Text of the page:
Dalhousie Law Journal


restructuring, reform, health care, purchaser provider, United Kingdom, disabilities, inequality, Canadian Charter of Rights and Freedoms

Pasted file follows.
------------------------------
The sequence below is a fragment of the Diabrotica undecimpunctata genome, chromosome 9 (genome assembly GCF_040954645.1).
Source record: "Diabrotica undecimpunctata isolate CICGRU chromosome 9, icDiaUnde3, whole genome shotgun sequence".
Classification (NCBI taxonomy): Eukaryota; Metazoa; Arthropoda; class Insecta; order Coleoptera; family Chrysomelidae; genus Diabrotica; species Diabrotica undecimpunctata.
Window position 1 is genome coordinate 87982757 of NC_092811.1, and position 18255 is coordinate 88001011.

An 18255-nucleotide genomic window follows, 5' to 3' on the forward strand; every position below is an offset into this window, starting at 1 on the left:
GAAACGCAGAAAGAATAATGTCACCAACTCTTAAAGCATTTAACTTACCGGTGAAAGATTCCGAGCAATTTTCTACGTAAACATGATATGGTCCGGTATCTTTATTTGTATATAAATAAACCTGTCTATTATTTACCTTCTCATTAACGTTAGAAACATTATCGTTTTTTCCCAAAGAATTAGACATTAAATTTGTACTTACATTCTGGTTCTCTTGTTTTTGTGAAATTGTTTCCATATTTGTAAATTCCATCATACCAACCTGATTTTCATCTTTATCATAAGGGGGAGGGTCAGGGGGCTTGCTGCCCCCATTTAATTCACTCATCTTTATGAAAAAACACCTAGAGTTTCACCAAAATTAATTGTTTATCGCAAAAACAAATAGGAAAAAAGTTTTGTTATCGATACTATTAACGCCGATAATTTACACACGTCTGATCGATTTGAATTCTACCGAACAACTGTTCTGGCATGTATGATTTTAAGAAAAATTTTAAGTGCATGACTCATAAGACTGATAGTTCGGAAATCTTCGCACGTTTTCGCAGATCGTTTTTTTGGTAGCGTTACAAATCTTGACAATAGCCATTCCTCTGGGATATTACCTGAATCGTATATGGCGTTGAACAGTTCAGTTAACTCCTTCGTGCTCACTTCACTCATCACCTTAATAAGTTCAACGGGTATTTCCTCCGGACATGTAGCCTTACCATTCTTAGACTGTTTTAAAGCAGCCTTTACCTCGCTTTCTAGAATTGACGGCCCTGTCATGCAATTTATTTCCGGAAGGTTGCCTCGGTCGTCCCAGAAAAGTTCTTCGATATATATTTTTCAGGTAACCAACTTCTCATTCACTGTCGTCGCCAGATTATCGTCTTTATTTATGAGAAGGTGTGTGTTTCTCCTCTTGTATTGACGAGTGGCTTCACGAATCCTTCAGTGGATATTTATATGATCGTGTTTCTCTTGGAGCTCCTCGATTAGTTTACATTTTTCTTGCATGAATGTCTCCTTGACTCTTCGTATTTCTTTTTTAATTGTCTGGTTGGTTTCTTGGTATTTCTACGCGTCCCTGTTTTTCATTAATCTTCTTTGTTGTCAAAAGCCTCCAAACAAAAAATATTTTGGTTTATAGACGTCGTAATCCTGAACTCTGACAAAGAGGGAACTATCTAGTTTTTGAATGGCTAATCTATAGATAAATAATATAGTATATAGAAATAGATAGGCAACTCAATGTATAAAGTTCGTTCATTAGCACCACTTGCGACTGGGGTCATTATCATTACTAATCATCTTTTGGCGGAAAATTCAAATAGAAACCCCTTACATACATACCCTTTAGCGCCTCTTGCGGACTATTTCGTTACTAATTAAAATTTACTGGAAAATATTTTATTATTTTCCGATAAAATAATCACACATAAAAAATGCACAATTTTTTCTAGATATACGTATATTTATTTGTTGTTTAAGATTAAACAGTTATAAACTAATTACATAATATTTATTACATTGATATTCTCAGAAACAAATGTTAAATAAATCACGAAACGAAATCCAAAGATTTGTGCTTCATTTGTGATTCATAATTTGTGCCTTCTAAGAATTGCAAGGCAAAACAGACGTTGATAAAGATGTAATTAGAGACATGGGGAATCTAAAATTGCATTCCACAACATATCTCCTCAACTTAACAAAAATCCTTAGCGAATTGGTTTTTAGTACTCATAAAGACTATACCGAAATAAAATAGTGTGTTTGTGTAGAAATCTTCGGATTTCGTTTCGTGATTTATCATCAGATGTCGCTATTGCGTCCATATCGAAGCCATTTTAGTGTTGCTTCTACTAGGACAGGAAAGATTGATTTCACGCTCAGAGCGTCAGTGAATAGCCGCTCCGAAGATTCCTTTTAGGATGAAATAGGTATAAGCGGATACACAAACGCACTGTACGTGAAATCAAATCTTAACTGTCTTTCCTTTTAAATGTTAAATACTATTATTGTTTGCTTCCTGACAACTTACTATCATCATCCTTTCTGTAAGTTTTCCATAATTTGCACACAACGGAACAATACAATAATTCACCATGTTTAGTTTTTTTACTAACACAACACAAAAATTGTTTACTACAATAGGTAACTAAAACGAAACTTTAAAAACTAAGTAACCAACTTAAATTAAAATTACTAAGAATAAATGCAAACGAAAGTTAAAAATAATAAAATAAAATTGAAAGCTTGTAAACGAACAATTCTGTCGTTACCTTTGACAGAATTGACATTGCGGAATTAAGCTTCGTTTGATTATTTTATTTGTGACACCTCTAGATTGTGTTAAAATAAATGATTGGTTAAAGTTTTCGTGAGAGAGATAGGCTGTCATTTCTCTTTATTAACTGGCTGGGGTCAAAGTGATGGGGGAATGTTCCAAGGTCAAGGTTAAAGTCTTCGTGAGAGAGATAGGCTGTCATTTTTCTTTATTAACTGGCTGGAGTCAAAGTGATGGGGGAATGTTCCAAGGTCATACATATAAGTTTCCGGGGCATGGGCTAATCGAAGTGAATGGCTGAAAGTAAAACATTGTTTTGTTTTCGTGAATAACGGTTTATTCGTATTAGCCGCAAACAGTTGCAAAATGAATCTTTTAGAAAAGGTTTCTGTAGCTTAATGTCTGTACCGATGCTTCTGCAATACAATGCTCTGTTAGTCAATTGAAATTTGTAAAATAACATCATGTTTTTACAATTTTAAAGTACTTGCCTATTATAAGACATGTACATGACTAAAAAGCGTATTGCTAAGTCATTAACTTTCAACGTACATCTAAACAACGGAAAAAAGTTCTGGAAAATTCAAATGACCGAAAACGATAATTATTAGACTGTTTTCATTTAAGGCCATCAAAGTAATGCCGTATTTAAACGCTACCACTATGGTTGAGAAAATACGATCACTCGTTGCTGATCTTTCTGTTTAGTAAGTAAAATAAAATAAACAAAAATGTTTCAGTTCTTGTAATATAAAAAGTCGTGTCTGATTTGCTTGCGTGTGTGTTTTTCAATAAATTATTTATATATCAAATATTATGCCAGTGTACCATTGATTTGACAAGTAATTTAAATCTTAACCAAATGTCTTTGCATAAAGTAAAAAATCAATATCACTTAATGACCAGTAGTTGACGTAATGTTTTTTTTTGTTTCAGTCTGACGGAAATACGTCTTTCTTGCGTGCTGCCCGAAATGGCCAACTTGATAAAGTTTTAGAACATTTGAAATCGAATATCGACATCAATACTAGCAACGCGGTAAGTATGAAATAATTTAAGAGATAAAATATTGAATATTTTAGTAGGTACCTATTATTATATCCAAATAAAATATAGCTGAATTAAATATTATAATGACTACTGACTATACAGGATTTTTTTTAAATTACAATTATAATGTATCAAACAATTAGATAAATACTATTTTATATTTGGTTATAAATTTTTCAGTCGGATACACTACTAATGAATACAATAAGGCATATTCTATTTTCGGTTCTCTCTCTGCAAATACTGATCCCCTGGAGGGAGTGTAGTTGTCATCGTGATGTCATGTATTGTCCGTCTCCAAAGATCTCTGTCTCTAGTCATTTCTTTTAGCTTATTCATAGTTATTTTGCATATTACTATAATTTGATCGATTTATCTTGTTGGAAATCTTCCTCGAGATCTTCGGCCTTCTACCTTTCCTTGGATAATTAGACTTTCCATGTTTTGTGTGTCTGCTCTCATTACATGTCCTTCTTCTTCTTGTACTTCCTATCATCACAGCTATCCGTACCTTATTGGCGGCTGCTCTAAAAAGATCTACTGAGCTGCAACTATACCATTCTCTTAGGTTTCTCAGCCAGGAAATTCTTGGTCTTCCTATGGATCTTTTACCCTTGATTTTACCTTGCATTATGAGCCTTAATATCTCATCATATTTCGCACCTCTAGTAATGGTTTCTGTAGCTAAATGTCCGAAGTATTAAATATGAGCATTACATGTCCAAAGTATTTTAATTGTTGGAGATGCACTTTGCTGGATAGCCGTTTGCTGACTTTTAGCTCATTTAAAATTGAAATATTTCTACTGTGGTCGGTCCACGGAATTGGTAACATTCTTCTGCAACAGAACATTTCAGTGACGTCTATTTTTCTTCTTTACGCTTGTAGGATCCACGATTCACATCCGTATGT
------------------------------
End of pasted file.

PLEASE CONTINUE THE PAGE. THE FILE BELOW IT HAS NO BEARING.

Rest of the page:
Through large-scale system restructuring, a number of jurisdictions around the world have adopted a purchaserprovider approach to the funding and delivery of health care services. In this model, a decision-making body, such as a regional board, is provided with a budget to purchase health care services on behalf of, and in response to the identified needs of a defined population. This paper reviews the purchaser provider funding model of the United Kingdom and comments on the impact of this system on the health needs of individuals with disabilities. Generally, the purchaser provider split in the U.K. appears to have resulted in greater fragmentation and inequity in care among the disabled population. The implications of the use of this type of funding method on individuals with disabilities residing in Canada are then discussed in relation to the Canadian Charter of Rights and Freedoms.